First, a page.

Over 1.5 million Canadians are living with and beyond cancer up to 25 years after a cancer diagnosis, per the Canadian Cancer Society. Working-age Canadians account for more than one-third of all new cancer cases in men and more than 40% of new cases among women. Cancer is a growing issue for workplaces, taking its toll on the physical, mental and financial health of plan members as well as sustainability of health and disability benefits plans. Using their own recent research, Allan Smofsky, Principal Strategist at Smofsky Strategic Planning, and Chris Bonnett, Principal Consultant at H3 Consulting, focused on drug plan spending and long-term disability in the webcast Cancer in the Workplace: Impacts on Benefits and Practical Considerations for Plan Sponsors recorded on June 15, 2023. Following are three plan sponsor considerations on cancer prevention, working during treatment and integrating benefits plans.

Cancer ranks high in drug plan spending, mental health and long-term disability claims.

About 30% of cancer patients have diagnosed depression or anxiety; another 15-20% have a “clinically relevant” mental health condition, Bonnett said. These statistics could motivate workplace stakeholders to help members prevent cancer. Employers and unions can collaboratively promote public health screening programs, such as provincial cancer screening programs, at no added cost.

Recognize “stay at work.”  

“Cancer is increasingly a disease that is chronic, episodic, and much less often is it fatal. It affects people of working age,” Bonnett said. Following a diagnosis or treatment of cancer, people often express a desire to work for a variety of reasons, including to financially support themselves and their family, a sense of identity/purpose and to maintain social connections. Workplace policies and practices haven’t kept up with plan members’ ability to remain productive. Plan sponsors could consider reviewing their accommodation practices, especially flexible or reduced scheduling, Bonnett and Smofsky said. In addition, because people who can be productive wouldn’t qualify as fully disabled, disability benefits plans need a mechanism to qualify for partial or residual disability benefits, Bonnett and Smofsky suggested.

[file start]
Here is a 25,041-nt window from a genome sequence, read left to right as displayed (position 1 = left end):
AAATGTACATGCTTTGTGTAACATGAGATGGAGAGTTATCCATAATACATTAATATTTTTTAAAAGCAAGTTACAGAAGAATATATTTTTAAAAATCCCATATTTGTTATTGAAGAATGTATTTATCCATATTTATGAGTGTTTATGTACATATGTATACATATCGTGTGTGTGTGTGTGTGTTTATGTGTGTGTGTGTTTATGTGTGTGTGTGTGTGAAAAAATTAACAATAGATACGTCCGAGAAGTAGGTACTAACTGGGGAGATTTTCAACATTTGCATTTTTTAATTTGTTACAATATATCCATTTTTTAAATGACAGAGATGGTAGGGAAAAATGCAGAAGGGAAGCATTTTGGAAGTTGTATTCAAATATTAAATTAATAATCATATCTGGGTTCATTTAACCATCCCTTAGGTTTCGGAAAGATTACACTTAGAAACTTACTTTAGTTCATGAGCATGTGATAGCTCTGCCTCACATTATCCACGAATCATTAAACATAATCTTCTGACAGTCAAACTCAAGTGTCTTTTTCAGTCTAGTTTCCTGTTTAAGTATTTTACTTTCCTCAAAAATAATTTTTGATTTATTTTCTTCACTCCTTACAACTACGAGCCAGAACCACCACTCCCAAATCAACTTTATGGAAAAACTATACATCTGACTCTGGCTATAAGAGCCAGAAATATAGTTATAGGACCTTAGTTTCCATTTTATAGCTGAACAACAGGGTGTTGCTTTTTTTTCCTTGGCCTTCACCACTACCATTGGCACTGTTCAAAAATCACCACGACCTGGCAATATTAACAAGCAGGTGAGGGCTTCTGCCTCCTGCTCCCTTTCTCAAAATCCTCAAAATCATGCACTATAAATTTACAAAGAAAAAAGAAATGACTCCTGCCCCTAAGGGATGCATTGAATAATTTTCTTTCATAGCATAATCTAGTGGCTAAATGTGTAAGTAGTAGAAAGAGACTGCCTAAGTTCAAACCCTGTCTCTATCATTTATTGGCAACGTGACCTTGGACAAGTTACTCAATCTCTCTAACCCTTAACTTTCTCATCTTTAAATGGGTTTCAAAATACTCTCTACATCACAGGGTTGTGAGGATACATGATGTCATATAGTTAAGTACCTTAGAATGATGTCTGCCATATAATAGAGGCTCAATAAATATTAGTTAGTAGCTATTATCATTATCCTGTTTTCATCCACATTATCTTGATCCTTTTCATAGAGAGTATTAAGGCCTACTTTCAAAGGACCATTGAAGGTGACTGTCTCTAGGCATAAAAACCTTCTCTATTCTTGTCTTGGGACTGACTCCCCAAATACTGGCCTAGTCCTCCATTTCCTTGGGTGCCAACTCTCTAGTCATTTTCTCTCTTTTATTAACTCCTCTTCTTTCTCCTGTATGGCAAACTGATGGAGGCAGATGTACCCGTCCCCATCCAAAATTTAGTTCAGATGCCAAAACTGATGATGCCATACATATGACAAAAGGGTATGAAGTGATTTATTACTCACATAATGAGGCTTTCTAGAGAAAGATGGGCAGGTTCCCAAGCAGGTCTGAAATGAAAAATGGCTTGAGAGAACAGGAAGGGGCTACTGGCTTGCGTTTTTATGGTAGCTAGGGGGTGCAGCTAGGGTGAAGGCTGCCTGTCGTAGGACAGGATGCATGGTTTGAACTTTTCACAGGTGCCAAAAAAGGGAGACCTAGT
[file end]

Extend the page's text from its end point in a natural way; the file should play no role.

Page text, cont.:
Resource: iCanWork is a ten-step process for health care providers or vocational service providers to assist cancer survivors with determining their readiness to go back to or remain at work.

Integrate benefit plans.

Amidst a rapidly growing array of health services offered to workplaces, plan sponsors are providing these services and want to improve plan member health. However, plan members may have difficulty accessing these types of services, Bonnett and and Smofsky suggested. Consider integrating any health services targeted at comorbidities (e.g., mental health, cardiovascular disease, disease management, occupational therapy) to guide plan members. Vendors and advisors could collaborate to help plan members navigate these services.

Learn more.

Tune in to the webcast recording to learn more about the following:

  • The personal financial burden of cancer
  • Preventive lifestyle changes
  • Plan sponsor role in decisions to cover new drugs approved by Health Canada but before provincial coverage takes effect
  • Increasing disease management utilization
  • Collaboration opportunities for plan sponsors, vendors and advisors.

Developed by International Foundation Information Center staff. This does not constitute legal advice. Please consult your plan professionals for legal advice.

Jenny Gartman, CEBS

Manager, Reference/Research Services at the International Foundation Favorite Foundation Member Service: Personalized Research Service Benefits Topics That Interest Her Most: Mental health and retirement security Personal Insight: Jenny likes spending time with family, knitting, reading memoirs and going for walks around the neighborhood.

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